It sets up rules and standards about how the world should be. It directs your behavior by making you pursue what you want and avoid what you don’t want. Again I think there’s often a misunderstanding of what we might call “purist Zen” or “harcore Zen” where folks think that the ultimate outcome is transcending likes or dislikes.
But that’s not practical and probably not even possible. Again what I’m talking about here is a healthy nonattachment to preferences. As a teacher of mine told me – Zen isn’t about not wanting things to be a certain way, it’s about how you react when things don’t turn out that way.
What happens when you’re overly attached to preferences? Imagine that you have your sort of comfort zone that represents having everything the way you want. This is living in a way where you completely focus on avoiding discomfort and seeking pleasure.
You’re like a dog with an invisible fence. The dog wants to be free to run around – to come and go as it pleases – but when it gets to the edge of its “comfort zone” it feels a little shock. So it knows not to go over there. And in this way its fear of discomfort keeps it squarely inside it’s little area. Now imagine if that dog were to say – “I’m okay with some discomfort”. “It’s okay that this won’t feel good”. “I know this is going to hurt but that’s not a problem”. It could courageously run right through its invisible fence.
Most of us (myself included) are often trapped in this invisible fence. But instead of an electric collar it’s attachment to these fixed ideas – preferences and aversions – that limit our experience of life.
Again I don’t think it’s possible to transcend likes and dislikes completely. Further, even if you could I don’t think you’d want to. You’d be like a ship without a sail: with nothing to stimulate you. Similar to the video game analogy, the way is to play the game but remember you’re playing the game - and enjoy playing the game. When you have skillfully considered what you want, then go for it, and if you get it you should be very happy. But when you don’t get it, or when something bad happens, there’s no problem.
Great teacher Suzuki Roshi tells the story of a student who asked if there is a place beyond like or dislike, beyond hot or cold. The teacher said, in the summer we sweat, in the winter we shiver. There are bad times when you should be a sad, suffering Buddha. And there are good times when you should be a very happy Buddha.
I want to be happy. I want things that bring happiness. But when I’m suffering and I don’t get what I want then I’m just suffering. There’s no problem.
This is not removing preferences; it’s just not being dominated by them.
Cultivating Healthy Non-attachment through Mental Training
So how do you create this bit of distance from the “self” and preferences so that you are not dominated by them?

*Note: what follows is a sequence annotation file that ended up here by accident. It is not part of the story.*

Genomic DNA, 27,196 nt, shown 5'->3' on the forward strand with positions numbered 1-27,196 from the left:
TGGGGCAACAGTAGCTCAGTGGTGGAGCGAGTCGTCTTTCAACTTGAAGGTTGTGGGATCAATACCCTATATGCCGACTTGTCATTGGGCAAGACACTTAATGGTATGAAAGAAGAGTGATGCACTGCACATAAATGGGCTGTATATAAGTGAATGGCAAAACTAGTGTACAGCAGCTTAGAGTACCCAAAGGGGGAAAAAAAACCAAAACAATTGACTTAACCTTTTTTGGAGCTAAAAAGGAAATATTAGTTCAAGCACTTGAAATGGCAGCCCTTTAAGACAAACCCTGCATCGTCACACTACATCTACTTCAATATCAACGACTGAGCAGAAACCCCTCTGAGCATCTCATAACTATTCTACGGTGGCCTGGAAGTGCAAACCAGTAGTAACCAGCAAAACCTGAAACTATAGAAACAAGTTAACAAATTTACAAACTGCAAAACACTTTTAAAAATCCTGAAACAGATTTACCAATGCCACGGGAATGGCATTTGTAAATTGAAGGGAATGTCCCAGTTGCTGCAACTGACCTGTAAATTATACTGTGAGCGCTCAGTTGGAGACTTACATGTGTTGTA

This is where mental training comes in. To keep it simple, think of going to the gym. You might do strength training, cardio, and flexibility work. Each of these is building a certain physical capacity. All of these capacities go towards the broader goal of improving your physical fitness.
You can think of the mind in similar terms. To continue the metaphor, think of things like awareness, compassion, focus, non-attachment, etc as mental capacities. You can engage in targeted training for each one to improve your mental fitness.
Say you want to be a better runner. You run for a few miles per day and build up over time until you can run a marathon.
Say you want to be better with non-attachment to preferences. Every day you practice meditation for 20 minutes. During this time you practice labeling thoughts and emotions as they arise: “planning,” “craving,” “anxiety,” etc. In this way you’re building awareness and your capacity for non-attachment. You build up over time until you can run your non-attachment marathon (so to speak).
Zen is about cultivating awareness through mental training. The style of meditation in Zen is “Zazen” which is often explained as just sitting. It is sitting and experiencing whatever arises in the present moment without judgement. It’s simply awareness of your direct experience right now.
Through practice you thus build your capacity to be aware of your “video game self” and the likes/dislikes that are constantly pushing and pulling at your mind. And so Zen is fundamentally a process of mental trainings with the aim of cultivating healthy nonattachment through mindful awareness.
I say the common sense, practical treatment of Zen in the context of happiness is not transcending all wants, desires, or aversions. It’s not renouncing any sense of self. Rather it’s not being dominated by self and preferences. It’s happiness that is not contingent upon ego or preference.
It’s not saying you can’t “play the game”. It’s just realizing that you’re playing the game: and not being overly identified with the game.